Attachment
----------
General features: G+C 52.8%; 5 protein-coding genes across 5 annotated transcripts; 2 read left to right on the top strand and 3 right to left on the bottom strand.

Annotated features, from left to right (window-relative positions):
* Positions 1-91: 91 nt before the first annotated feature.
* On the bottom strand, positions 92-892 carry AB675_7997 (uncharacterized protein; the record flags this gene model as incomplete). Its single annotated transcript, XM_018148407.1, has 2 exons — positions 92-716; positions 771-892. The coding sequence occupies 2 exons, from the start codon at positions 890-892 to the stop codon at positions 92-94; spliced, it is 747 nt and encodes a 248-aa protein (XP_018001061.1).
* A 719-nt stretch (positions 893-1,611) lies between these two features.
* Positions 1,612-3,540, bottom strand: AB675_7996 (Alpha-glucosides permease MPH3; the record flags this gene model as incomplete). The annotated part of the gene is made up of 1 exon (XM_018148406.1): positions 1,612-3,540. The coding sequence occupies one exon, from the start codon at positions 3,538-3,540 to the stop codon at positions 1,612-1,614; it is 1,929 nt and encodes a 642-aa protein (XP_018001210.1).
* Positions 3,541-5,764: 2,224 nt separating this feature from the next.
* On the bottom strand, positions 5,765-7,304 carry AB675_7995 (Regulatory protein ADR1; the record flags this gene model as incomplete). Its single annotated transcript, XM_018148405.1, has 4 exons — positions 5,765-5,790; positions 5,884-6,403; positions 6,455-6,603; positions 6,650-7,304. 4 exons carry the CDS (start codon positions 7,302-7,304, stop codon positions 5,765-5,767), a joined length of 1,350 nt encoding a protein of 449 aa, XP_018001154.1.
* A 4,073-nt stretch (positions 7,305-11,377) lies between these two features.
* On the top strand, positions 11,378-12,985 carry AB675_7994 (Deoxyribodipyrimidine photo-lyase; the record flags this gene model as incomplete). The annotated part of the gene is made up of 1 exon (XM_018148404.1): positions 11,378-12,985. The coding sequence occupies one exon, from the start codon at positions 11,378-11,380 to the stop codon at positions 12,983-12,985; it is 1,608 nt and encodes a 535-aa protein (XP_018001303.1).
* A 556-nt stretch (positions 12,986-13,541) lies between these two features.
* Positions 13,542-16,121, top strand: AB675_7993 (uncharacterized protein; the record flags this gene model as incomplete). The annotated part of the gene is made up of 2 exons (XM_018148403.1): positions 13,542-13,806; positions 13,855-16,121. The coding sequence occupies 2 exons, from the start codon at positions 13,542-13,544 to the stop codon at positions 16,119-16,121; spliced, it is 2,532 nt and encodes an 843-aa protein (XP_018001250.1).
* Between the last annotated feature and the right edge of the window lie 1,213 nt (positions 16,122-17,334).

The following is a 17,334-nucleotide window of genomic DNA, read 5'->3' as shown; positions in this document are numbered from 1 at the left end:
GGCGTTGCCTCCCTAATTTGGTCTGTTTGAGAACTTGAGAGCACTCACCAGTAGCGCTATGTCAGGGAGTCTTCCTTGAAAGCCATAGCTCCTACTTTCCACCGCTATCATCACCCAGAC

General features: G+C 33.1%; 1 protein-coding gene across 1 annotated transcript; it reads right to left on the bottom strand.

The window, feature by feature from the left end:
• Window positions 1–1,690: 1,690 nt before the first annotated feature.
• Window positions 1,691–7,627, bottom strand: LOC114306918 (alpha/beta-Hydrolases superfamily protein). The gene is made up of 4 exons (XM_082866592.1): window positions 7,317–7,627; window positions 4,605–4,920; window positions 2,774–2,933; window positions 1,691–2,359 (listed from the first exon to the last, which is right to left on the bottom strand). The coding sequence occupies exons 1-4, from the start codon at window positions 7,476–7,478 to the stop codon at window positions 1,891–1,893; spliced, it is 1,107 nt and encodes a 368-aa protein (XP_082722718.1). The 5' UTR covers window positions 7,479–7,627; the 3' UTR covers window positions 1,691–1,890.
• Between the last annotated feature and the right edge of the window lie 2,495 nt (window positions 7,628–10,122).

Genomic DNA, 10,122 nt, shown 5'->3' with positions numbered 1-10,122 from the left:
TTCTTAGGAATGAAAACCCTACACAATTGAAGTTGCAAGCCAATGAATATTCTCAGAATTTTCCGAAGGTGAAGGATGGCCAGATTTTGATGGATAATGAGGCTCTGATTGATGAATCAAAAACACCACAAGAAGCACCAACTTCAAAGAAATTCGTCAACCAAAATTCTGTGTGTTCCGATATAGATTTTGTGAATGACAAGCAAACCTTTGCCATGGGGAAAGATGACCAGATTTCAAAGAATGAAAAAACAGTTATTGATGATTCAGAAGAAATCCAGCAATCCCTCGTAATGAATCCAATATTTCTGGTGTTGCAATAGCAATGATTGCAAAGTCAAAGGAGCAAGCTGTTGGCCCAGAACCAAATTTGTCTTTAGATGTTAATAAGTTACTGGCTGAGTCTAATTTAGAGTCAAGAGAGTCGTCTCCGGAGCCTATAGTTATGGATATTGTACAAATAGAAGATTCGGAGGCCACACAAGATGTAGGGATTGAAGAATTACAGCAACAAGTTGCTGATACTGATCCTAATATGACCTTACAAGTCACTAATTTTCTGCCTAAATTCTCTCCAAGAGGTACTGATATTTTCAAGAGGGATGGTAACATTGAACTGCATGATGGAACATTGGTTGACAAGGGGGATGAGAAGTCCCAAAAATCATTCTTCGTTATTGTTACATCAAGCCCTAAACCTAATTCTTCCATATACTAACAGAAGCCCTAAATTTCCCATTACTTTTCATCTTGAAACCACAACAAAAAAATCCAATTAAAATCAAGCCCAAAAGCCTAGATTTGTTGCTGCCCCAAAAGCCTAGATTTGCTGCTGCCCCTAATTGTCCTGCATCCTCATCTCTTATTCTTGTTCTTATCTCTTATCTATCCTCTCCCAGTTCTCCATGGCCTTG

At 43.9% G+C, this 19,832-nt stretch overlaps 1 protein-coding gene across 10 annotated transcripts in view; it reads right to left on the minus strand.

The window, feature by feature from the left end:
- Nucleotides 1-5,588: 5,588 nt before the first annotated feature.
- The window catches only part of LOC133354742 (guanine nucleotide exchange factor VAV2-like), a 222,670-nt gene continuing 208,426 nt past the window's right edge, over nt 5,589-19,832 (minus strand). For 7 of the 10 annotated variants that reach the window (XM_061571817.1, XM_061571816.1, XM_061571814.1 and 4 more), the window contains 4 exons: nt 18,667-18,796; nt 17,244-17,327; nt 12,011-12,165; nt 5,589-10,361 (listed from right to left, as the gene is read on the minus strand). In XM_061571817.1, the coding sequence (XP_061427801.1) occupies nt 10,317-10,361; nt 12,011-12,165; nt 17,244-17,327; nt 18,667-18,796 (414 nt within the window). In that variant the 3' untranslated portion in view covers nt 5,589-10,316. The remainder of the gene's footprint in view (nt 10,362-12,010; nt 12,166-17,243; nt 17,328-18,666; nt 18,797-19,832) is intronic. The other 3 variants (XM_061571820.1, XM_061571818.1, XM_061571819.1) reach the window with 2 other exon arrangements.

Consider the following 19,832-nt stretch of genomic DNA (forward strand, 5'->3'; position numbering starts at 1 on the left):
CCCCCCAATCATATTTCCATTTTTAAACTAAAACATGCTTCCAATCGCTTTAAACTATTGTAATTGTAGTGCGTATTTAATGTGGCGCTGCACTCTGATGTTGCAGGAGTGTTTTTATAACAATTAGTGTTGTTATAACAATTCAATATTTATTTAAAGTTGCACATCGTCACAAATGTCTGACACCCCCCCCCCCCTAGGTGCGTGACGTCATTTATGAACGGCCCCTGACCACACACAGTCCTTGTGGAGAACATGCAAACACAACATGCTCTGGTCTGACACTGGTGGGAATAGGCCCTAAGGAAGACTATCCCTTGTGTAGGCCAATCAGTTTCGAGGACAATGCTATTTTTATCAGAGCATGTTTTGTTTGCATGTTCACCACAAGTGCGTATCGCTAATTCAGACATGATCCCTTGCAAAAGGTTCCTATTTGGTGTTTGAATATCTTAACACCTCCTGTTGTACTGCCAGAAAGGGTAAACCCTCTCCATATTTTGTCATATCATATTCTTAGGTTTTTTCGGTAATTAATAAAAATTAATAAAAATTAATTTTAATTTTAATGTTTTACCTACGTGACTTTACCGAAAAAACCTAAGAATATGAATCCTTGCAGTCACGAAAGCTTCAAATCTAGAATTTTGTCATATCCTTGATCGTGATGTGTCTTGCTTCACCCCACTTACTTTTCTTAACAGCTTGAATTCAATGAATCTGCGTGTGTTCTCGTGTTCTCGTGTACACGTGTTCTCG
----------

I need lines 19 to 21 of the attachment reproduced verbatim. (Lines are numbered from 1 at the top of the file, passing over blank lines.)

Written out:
• Window positions 1,691–7,627, bottom strand: LOC114306918 (alpha/beta-Hydrolases superfamily protein). The gene is made up of 4 exons (XM_082866592.1): window positions 7,317–7,627; window positions 4,605–4,920; window positions 2,774–2,933; window positions 1,691–2,359 (listed from the first exon to the last, which is right to left on the bottom strand). The coding sequence occupies exons 1-4, from the start codon at window positions 7,476–7,478 to the stop codon at window positions 1,891–1,893; spliced, it is 1,107 nt and encodes a 368-aa protein (XP_082722718.1). The 5' UTR covers window positions 7,479–7,627; the 3' UTR covers window positions 1,691–1,890.
• Between the last annotated feature and the right edge of the window lie 2,495 nt (window positions 7,628–10,122).

Genomic DNA, 10,122 nt, shown 5'->3' with positions numbered 1-10,122 from the left: